Empty Balcony: True Grit (1969)

True Grit, one of John Wayne’s most celebrated westerns, was released in 1969. The day it was released, it was already somewhat of an anachronism. The ’60s saw the western genre embrace more depth in its storytelling, something that was already common in many other genres. Before True Grit, there was the trilogy of films by Sergio Leone featuring Clint Eastwood as the man with no name. Just a week after True Grit was released, Sam Peckinpah’s The Wild Bunch hit theaters. The western has rarely been a genre that strived for realism, but the violence of The Wild Bunch was a direct challenge to a film like True Grit, where violence and death are done by rote, removing much emotional punch. Continue reading “Empty Balcony: True Grit (1969)”

Schwarzenegger Month: The 6th Day

Time is not treating The 6th Day well. Released late in 2000, the movie opens with an XFL game. The XFL, for members of the Loyal Seven who do not remember, was a winter/spring professional football league founded by the WWE’s Vince McMahon, which began play in real life a couple months after this movie’s release. The league managed to limp through one season of play, but that was it. Hardly anyone was watching. Its appearance in this film was an inspired, and probably expensive, bit of product placement, but seeing it did nothing to make me think I was about to watch a good movie. Continue reading “Schwarzenegger Month: The 6th Day”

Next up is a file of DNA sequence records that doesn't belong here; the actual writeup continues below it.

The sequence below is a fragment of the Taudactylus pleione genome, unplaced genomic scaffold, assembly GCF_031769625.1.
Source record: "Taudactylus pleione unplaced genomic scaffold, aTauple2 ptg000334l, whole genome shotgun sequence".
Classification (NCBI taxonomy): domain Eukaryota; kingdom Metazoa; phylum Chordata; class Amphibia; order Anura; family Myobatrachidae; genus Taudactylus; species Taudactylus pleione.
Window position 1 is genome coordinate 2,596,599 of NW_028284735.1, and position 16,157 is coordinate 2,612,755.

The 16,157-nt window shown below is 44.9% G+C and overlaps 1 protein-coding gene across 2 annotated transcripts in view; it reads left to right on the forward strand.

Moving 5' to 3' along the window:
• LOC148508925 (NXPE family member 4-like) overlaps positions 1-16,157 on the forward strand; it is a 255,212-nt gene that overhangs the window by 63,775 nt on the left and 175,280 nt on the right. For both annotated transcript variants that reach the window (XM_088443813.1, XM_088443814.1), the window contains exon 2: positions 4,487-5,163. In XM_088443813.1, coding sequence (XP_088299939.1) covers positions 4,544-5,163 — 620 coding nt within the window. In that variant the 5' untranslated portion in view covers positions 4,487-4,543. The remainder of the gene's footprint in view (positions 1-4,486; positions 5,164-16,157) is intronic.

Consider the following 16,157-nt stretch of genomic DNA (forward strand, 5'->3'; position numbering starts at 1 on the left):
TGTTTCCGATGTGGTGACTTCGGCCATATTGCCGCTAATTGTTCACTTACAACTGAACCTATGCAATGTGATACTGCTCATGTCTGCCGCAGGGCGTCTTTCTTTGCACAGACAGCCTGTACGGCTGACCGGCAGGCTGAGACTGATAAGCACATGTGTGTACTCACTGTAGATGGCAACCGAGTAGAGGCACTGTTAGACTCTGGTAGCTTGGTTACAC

The Empty Balcony: Apocalypse Now

Apocalypse Now dropped into my cinematic experience like a bomb. When I was a teenager, I had been vaguely aware that it was a film about the Vietnam War, but I thought nothing more about it other than that it had an interesting title. I had seen other Vietnam War films, notably Platoon and Full Metal Jacket, and felt like I was familiar with the material I would see in Apocalypse Now, so there was no great rush on my part to seek it out. Also, there wasn’t anyone my age (somewhere in the early years of high school, I’m not exactly sure when) who had seen it, so there weren’t any peer recommendations or condemnations to go with the film. Continue reading “The Empty Balcony: Apocalypse Now”